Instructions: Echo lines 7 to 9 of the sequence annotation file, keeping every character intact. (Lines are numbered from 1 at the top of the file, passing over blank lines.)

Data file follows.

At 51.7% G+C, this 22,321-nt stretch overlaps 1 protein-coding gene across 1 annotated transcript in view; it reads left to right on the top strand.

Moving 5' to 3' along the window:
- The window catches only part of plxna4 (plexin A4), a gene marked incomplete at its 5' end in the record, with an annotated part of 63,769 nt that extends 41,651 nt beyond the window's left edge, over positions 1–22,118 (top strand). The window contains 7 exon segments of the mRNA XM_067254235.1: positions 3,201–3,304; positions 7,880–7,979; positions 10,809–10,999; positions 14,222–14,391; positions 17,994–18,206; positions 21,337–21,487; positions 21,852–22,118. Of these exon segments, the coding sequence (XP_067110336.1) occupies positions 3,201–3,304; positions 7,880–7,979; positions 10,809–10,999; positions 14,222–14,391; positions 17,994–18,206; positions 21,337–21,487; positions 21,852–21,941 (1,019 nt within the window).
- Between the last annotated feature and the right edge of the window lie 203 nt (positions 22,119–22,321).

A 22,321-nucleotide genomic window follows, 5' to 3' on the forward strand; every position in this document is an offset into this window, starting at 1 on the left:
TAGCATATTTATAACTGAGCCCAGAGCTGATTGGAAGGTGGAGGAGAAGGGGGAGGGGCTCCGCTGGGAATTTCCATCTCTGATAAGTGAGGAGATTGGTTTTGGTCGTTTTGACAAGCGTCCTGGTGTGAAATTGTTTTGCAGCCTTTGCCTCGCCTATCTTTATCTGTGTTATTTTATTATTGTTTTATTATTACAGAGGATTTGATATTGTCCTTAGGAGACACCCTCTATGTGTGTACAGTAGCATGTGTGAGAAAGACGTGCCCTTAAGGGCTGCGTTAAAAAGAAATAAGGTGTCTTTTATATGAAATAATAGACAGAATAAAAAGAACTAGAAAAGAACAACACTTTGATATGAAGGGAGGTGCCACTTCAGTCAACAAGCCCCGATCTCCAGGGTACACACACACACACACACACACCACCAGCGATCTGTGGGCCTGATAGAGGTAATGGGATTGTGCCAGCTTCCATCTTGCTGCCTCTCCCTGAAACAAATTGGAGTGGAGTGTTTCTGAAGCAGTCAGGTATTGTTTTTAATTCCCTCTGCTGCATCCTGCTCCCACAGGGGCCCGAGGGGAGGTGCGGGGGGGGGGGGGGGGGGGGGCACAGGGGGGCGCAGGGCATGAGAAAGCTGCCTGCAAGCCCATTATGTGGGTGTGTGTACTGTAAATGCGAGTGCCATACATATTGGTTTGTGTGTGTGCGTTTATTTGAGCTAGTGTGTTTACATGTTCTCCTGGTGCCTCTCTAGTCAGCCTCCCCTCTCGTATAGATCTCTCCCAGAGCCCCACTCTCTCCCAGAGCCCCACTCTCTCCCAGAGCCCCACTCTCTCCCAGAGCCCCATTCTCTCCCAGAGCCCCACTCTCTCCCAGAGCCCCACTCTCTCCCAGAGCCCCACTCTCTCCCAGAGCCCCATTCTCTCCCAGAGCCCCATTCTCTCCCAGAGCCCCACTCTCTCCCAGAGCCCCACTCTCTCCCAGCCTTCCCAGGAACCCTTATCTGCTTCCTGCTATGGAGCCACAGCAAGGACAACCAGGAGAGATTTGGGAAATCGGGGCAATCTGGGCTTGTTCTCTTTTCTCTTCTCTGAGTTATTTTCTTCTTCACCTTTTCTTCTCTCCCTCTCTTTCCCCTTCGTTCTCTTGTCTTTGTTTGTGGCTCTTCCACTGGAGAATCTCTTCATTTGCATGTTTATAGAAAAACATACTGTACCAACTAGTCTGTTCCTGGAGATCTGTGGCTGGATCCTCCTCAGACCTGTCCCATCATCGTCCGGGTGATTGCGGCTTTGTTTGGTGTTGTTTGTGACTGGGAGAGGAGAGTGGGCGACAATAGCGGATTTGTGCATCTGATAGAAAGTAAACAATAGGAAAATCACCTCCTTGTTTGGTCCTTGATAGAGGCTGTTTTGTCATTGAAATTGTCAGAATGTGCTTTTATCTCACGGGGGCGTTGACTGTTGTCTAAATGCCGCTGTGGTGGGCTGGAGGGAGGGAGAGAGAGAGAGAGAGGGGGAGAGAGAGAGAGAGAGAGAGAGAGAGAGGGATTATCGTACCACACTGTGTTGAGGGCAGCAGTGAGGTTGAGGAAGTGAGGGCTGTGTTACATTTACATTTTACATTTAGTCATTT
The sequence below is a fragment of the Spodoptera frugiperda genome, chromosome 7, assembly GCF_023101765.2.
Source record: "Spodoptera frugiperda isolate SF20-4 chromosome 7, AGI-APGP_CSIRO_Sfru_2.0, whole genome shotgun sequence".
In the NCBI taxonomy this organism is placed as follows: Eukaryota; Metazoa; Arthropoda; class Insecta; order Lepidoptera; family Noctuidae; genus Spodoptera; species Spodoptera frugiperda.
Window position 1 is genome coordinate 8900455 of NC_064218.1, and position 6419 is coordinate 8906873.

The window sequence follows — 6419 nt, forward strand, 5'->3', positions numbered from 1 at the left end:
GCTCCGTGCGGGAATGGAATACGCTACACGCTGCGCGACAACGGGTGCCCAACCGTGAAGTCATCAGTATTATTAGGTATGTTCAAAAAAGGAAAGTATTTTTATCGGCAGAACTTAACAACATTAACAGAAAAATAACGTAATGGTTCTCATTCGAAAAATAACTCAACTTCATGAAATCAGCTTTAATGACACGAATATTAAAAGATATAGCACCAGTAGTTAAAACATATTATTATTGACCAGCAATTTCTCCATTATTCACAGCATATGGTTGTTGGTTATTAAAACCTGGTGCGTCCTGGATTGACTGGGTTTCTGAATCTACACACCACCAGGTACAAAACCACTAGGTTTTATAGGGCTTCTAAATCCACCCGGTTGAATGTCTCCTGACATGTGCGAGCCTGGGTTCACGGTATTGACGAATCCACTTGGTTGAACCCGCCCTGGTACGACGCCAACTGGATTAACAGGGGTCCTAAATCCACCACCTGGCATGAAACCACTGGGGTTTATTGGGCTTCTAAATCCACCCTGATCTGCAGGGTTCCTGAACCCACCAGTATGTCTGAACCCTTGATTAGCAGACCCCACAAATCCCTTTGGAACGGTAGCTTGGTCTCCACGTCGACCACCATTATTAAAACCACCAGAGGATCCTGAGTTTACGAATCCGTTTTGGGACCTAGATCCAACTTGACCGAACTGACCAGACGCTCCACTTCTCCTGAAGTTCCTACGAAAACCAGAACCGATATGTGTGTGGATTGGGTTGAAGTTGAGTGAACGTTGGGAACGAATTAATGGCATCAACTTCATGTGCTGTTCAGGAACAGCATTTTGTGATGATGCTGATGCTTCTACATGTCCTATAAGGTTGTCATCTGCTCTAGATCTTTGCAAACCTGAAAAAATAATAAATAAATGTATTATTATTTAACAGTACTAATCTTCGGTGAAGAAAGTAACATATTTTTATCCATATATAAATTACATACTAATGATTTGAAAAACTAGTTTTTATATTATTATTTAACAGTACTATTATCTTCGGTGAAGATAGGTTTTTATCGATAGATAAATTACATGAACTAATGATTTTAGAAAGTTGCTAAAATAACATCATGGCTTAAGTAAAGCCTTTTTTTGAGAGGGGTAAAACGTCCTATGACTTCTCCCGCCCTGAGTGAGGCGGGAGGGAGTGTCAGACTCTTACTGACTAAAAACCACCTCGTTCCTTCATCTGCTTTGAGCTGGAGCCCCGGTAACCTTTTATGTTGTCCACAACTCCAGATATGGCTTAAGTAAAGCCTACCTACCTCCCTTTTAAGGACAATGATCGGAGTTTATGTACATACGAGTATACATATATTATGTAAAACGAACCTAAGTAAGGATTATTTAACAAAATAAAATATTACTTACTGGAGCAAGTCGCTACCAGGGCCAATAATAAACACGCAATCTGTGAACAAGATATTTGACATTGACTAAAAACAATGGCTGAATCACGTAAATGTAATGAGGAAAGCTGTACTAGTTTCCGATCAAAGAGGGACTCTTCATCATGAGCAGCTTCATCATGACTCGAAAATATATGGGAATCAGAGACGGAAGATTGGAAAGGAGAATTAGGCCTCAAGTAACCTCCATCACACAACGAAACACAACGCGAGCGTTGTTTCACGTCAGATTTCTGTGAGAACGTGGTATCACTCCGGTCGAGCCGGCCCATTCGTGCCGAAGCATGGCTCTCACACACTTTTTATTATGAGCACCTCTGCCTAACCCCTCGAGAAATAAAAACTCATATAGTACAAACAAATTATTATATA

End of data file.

The sequence below is a fragment of the Spodoptera frugiperda genome, chromosome 7, assembly GCF_023101765.2.
Source record: "Spodoptera frugiperda isolate SF20-4 chromosome 7, AGI-APGP_CSIRO_Sfru_2.0, whole genome shotgun sequence".
In the NCBI taxonomy this organism is placed as follows: Eukaryota; Metazoa; Arthropoda; class Insecta; order Lepidoptera; family Noctuidae; genus Spodoptera; species Spodoptera frugiperda.